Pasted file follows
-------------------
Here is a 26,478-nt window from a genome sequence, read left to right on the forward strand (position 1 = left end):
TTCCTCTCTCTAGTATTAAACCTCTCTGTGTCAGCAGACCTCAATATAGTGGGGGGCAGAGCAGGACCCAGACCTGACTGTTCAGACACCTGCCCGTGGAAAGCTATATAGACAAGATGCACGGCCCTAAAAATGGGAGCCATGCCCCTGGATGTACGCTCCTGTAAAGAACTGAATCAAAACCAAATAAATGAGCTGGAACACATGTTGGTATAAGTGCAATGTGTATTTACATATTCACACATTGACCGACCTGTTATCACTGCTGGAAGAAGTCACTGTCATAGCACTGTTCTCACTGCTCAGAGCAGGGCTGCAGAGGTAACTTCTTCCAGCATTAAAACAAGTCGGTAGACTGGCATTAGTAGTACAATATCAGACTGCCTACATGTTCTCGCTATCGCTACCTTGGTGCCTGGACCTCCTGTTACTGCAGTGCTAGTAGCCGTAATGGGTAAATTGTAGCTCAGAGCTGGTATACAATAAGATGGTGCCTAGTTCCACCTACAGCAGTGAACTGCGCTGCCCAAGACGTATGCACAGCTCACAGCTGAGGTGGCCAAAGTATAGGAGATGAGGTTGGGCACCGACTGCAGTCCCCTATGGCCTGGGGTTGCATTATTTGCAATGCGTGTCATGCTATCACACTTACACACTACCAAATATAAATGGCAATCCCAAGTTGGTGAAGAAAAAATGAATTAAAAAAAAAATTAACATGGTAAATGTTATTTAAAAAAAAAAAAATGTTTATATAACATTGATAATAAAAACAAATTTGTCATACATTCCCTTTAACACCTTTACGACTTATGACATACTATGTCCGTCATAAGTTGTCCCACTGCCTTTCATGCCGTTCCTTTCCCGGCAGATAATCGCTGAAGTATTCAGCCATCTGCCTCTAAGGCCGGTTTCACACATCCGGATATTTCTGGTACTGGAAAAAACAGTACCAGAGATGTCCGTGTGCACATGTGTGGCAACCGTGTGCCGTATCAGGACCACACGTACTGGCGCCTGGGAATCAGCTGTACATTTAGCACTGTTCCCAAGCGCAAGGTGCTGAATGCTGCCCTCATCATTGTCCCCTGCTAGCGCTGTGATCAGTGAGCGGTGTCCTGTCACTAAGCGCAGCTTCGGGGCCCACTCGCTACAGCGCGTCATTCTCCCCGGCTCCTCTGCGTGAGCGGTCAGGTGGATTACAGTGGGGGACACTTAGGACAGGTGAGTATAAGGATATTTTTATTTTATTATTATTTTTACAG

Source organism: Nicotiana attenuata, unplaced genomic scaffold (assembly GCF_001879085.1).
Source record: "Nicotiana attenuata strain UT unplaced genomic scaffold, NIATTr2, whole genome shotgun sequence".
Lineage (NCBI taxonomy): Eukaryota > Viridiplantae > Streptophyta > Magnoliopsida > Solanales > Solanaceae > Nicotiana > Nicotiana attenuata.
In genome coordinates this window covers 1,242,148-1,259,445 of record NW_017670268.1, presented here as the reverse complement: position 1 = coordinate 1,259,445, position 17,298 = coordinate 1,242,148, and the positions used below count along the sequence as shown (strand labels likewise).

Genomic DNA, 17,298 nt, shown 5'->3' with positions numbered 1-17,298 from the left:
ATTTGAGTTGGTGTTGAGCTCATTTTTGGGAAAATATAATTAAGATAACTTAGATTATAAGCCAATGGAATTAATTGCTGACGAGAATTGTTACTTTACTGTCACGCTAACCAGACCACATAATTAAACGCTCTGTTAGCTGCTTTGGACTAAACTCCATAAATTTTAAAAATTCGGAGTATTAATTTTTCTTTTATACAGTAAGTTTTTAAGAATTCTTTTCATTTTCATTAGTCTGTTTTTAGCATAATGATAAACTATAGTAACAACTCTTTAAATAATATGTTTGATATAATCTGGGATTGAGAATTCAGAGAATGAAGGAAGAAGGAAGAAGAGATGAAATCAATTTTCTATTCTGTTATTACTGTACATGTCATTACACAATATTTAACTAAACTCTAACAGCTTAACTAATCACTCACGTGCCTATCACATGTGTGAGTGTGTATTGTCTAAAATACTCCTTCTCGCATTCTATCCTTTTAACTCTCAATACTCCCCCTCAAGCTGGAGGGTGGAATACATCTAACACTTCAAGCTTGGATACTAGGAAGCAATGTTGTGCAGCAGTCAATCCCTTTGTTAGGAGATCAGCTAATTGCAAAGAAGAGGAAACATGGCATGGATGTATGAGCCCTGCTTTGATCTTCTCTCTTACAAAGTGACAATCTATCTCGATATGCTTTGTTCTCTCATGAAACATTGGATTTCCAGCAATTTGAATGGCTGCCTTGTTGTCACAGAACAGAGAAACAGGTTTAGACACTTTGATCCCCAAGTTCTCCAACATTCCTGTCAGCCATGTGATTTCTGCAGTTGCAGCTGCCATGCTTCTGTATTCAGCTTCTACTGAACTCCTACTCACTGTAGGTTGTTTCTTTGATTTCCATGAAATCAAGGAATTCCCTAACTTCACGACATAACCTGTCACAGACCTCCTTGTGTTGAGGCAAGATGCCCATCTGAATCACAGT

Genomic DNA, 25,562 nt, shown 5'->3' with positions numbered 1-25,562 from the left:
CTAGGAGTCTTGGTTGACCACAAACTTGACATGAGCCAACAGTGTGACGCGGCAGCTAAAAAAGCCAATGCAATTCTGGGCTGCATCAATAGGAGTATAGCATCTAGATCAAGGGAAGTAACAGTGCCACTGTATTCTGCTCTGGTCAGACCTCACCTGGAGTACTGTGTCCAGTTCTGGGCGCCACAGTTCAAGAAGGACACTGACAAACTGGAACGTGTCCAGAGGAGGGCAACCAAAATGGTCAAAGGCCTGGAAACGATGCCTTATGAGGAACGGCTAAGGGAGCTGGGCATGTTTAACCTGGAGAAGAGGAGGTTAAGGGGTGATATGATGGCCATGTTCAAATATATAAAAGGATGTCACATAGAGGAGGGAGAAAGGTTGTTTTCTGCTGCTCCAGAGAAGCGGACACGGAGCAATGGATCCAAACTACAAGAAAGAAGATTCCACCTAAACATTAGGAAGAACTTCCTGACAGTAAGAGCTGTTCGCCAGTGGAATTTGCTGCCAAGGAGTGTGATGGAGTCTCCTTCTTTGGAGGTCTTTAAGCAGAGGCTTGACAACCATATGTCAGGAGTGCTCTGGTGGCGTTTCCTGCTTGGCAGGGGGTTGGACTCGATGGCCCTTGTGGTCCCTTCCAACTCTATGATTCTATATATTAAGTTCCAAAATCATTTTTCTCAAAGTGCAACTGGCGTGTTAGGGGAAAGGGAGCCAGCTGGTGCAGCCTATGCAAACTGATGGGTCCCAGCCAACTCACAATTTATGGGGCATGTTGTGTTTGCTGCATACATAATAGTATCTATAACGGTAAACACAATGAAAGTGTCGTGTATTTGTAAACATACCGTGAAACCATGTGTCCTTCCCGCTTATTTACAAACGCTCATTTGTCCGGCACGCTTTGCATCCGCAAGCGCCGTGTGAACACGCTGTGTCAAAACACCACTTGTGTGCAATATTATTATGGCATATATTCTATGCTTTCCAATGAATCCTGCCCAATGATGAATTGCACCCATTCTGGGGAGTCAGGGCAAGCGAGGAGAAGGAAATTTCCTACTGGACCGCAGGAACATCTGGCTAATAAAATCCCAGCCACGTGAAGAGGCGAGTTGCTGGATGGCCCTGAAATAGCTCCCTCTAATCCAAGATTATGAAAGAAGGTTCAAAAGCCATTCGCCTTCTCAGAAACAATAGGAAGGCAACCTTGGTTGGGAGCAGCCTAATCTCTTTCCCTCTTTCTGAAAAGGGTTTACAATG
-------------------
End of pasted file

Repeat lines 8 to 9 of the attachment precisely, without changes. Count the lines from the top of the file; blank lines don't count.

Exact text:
ATTTGAGTTGGTGTTGAGCTCATTTTTGGGAAAATATAATTAAGATAACTTAGATTATAAGCCAATGGAATTAATTGCTGACGAGAATTGTTACTTTACTGTCACGCTAACCAGACCACATAATTAAACGCTCTGTTAGCTGCTTTGGACTAAACTCCATAAATTTTAAAAATTCGGAGTATTAATTTTTCTTTTATACAGTAAGTTTTTAAGAATTCTTTTCATTTTCATTAGTCTGTTTTTAGCATAATGATAAACTATAGTAACAACTCTTTAAATAATATGTTTGATATAATCTGGGATTGAGAATTCAGAGAATGAAGGAAGAAGGAAGAAGAGATGAAATCAATTTTCTATTCTGTTATTACTGTACATGTCATTACACAATATTTAACTAAACTCTAACAGCTTAACTAATCACTCACGTGCCTATCACATGTGTGAGTGTGTATTGTCTAAAATACTCCTTCTCGCATTCTATCCTTTTAACTCTCAATACTCCCCCTCAAGCTGGAGGGTGGAATACATCTAACACTTCAAGCTTGGATACTAGGAAGCAATGTTGTGCAGCAGTCAATCCCTTTGTTAGGAGATCAGCTAATTGCAAAGAAGAGGAAACATGGCATGGATGTATGAGCCCTGCTTTGATCTTCTCTCTTACAAAGTGACAATCTATCTCGATATGCTTTGTTCTCTCATGAAACATTGGATTTCCAGCAATTTGAATGGCTGCCTTGTTGTCACAGAACAGAGAAACAGGTTTAGACACTTTGATCCCCAAGTTCTCCAACATTCCTGTCAGCCATGTGATTTCTGCAGTTGCAGCTGCCATGCTTCTGTATTCAGCTTCTACTGAACTCCTACTCACTGTAGGTTGTTTCTTTGATTTCCATGAAATCAAGGAATTCCCTAACTTCACGACATAACCTGTCACAGACCTCCTTGTGTTGAGGCAAGATGCCCATCTGAATCACAGT

Genomic DNA, 25,562 nt, shown 5'->3' with positions numbered 1-25,562 from the left: